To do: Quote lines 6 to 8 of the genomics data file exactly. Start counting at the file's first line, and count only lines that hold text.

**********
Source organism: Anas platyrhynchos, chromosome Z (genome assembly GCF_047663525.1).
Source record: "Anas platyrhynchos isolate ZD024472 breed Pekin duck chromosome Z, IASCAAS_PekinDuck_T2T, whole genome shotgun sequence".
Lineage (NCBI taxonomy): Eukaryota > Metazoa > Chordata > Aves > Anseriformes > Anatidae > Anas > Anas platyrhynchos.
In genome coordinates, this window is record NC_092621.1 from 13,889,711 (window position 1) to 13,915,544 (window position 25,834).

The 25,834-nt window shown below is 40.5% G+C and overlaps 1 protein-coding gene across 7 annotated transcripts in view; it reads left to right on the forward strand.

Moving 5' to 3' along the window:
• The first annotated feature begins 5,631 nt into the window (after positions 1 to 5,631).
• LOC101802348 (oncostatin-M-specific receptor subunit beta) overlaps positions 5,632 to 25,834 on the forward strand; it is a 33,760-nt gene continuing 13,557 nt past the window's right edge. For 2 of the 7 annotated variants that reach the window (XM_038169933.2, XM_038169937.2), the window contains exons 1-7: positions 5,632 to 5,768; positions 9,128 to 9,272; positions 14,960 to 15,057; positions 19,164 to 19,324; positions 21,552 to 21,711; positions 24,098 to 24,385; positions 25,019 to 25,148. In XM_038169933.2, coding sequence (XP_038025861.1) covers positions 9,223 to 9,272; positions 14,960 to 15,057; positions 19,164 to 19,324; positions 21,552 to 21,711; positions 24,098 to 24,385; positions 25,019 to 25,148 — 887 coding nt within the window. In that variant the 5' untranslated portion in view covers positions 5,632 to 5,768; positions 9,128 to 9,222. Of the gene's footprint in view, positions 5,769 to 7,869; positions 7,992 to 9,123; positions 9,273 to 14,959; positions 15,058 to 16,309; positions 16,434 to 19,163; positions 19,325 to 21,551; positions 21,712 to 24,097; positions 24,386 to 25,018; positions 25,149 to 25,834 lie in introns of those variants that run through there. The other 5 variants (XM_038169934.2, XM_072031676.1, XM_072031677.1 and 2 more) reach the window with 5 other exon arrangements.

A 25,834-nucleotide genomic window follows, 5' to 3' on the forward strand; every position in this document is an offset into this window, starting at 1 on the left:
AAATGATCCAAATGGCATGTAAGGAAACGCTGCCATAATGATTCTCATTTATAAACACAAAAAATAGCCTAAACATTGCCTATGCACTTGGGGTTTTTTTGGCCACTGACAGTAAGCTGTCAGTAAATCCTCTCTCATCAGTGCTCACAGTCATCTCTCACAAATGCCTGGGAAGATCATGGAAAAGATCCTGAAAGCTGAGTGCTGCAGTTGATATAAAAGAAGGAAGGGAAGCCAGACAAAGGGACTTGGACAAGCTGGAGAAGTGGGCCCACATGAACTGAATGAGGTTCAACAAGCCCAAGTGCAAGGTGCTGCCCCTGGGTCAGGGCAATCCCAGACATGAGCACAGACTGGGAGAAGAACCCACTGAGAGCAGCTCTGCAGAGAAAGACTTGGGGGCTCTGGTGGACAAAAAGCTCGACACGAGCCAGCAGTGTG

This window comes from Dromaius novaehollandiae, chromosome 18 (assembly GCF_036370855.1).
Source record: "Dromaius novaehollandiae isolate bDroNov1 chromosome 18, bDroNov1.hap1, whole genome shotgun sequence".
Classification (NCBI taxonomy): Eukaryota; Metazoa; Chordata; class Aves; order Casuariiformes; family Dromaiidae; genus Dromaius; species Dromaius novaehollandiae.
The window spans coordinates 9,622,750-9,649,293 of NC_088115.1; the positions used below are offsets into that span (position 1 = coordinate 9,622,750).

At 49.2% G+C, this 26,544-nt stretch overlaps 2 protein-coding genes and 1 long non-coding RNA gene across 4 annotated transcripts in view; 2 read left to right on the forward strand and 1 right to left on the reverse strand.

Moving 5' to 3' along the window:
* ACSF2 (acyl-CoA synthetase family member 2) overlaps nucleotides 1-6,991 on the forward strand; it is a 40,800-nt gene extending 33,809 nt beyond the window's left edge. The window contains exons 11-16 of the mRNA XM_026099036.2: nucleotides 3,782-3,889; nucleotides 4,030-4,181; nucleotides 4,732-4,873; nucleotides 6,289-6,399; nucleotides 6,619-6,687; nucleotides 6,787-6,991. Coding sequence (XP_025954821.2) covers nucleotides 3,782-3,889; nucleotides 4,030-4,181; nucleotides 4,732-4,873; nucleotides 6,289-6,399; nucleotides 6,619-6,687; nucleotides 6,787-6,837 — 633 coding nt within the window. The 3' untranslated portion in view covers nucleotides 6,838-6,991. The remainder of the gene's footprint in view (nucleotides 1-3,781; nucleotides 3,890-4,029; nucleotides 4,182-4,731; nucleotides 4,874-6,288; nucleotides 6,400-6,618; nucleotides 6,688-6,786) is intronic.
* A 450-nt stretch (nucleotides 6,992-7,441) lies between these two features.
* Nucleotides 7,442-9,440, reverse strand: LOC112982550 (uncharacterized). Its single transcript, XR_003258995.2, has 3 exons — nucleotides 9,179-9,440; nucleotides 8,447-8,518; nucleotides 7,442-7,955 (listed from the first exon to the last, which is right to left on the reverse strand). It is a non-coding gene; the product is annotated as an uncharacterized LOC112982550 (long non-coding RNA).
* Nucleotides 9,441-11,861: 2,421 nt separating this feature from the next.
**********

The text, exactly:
Moving 5' to 3' along the window:
• The first annotated feature begins 5,631 nt into the window (after positions 1 to 5,631).
• LOC101802348 (oncostatin-M-specific receptor subunit beta) overlaps positions 5,632 to 25,834 on the forward strand; it is a 33,760-nt gene continuing 13,557 nt past the window's right edge. For 2 of the 7 annotated variants that reach the window (XM_038169933.2, XM_038169937.2), the window contains exons 1-7: positions 5,632 to 5,768; positions 9,128 to 9,272; positions 14,960 to 15,057; positions 19,164 to 19,324; positions 21,552 to 21,711; positions 24,098 to 24,385; positions 25,019 to 25,148. In XM_038169933.2, coding sequence (XP_038025861.1) covers positions 9,223 to 9,272; positions 14,960 to 15,057; positions 19,164 to 19,324; positions 21,552 to 21,711; positions 24,098 to 24,385; positions 25,019 to 25,148 — 887 coding nt within the window. In that variant the 5' untranslated portion in view covers positions 5,632 to 5,768; positions 9,128 to 9,222. Of the gene's footprint in view, positions 5,769 to 7,869; positions 7,992 to 9,123; positions 9,273 to 14,959; positions 15,058 to 16,309; positions 16,434 to 19,163; positions 19,325 to 21,551; positions 21,712 to 24,097; positions 24,386 to 25,018; positions 25,149 to 25,834 lie in introns of those variants that run through there. The other 5 variants (XM_038169934.2, XM_072031676.1, XM_072031677.1 and 2 more) reach the window with 5 other exon arrangements.